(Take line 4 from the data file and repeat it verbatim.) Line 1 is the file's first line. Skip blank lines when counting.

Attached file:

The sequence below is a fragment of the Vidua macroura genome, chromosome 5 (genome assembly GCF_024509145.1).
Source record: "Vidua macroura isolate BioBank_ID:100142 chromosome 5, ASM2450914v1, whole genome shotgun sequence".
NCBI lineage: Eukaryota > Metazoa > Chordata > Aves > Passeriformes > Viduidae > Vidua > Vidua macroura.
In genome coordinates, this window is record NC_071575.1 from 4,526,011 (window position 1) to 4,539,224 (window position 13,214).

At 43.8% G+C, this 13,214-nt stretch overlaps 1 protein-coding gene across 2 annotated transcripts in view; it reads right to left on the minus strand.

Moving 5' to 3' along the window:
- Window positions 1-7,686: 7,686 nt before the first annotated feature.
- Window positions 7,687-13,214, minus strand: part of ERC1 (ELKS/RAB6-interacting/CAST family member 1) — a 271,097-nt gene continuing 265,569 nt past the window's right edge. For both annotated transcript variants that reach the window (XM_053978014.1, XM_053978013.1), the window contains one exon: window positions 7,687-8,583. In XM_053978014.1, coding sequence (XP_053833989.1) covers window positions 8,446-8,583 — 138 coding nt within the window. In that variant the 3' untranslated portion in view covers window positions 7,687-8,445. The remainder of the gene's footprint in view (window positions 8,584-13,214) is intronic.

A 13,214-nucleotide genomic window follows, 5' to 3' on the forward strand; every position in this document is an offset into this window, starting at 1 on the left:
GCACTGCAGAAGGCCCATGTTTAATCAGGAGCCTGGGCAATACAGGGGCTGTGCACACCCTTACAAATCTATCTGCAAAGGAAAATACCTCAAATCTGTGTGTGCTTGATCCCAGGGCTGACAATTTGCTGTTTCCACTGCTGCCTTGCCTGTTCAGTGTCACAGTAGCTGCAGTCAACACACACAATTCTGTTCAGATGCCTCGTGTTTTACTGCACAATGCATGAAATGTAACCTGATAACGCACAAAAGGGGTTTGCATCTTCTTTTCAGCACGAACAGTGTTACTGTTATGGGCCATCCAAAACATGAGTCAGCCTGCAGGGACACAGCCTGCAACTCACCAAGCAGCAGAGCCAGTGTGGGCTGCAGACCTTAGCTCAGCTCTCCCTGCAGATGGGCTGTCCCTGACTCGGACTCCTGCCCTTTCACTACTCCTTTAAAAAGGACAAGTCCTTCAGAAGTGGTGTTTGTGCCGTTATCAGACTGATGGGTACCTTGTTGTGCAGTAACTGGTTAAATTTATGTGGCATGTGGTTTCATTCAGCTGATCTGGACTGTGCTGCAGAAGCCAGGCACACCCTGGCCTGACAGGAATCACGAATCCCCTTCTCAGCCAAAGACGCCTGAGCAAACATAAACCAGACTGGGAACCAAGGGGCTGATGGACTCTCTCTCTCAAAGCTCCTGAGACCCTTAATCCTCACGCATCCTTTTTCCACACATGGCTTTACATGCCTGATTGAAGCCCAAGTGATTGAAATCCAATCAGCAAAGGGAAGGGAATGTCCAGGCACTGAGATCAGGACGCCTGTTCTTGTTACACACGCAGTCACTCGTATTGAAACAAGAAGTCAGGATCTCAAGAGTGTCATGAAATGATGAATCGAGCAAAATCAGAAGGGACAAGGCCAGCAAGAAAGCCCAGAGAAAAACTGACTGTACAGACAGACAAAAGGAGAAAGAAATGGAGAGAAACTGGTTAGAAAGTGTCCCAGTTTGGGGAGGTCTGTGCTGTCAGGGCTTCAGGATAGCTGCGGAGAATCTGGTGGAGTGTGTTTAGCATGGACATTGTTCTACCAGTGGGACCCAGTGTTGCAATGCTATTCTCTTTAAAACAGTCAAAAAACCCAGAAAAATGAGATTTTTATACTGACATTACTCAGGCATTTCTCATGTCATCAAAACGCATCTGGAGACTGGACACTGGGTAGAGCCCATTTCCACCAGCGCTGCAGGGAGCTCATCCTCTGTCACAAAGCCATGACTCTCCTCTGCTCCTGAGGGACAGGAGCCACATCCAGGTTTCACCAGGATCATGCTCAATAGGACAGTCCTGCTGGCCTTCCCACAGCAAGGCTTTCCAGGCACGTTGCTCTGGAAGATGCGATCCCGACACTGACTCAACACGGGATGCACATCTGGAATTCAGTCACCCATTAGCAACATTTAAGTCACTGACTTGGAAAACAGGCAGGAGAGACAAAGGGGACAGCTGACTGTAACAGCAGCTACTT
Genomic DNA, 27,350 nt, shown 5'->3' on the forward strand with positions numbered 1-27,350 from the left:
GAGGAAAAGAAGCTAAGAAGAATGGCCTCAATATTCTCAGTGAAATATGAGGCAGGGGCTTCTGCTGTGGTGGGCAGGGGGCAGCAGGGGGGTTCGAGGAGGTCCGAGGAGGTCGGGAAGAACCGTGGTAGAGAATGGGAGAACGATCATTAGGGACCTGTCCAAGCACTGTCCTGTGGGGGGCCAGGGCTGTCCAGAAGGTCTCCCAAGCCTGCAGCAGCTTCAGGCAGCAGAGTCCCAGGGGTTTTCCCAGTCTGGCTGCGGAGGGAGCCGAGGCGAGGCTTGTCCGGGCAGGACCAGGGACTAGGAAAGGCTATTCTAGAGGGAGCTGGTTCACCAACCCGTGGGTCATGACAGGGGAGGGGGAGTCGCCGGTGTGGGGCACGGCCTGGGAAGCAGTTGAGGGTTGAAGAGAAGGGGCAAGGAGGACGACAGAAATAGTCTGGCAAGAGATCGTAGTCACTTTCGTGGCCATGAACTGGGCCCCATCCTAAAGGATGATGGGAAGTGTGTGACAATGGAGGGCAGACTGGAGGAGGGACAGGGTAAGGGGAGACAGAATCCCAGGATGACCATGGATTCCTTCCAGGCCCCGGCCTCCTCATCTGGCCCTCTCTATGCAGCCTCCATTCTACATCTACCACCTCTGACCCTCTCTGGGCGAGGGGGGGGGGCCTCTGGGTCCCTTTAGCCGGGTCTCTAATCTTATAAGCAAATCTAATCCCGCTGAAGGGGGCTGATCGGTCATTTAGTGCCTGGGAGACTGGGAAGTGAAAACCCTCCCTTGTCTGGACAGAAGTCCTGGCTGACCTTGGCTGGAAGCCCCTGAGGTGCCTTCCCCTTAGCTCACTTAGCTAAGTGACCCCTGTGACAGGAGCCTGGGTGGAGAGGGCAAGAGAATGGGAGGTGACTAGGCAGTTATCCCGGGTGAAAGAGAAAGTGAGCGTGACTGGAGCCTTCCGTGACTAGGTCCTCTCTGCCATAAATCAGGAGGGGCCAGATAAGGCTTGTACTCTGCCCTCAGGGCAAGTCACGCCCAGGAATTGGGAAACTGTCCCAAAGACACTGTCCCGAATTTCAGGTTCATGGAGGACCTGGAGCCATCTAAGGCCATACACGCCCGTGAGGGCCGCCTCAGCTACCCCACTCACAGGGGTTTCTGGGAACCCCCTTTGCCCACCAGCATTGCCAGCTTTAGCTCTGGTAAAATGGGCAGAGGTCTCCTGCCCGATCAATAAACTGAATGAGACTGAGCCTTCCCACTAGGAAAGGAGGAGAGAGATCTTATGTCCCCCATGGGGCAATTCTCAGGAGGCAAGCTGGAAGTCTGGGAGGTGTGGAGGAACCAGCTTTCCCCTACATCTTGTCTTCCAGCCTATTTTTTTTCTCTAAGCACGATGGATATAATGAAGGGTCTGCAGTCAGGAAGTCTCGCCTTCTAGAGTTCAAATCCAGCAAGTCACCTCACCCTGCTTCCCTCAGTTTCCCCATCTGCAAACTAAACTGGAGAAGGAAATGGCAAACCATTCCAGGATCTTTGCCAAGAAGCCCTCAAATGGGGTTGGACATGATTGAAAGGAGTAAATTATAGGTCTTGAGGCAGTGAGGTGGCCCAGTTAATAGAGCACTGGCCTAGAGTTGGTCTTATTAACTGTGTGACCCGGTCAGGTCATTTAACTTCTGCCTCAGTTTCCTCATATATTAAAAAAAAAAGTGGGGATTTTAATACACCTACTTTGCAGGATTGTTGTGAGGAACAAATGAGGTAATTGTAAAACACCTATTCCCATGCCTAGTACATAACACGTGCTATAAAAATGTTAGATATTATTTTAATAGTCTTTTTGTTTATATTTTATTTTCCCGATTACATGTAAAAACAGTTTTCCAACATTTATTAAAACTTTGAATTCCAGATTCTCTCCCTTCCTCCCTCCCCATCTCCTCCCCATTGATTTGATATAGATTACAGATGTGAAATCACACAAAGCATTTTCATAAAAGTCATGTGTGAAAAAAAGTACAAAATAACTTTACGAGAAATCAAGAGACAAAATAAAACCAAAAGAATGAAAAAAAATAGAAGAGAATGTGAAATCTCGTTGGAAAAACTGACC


In genome coordinates, this window is record NC_071575.1 from 4,526,011 (window position 1) to 4,539,224 (window position 13,214).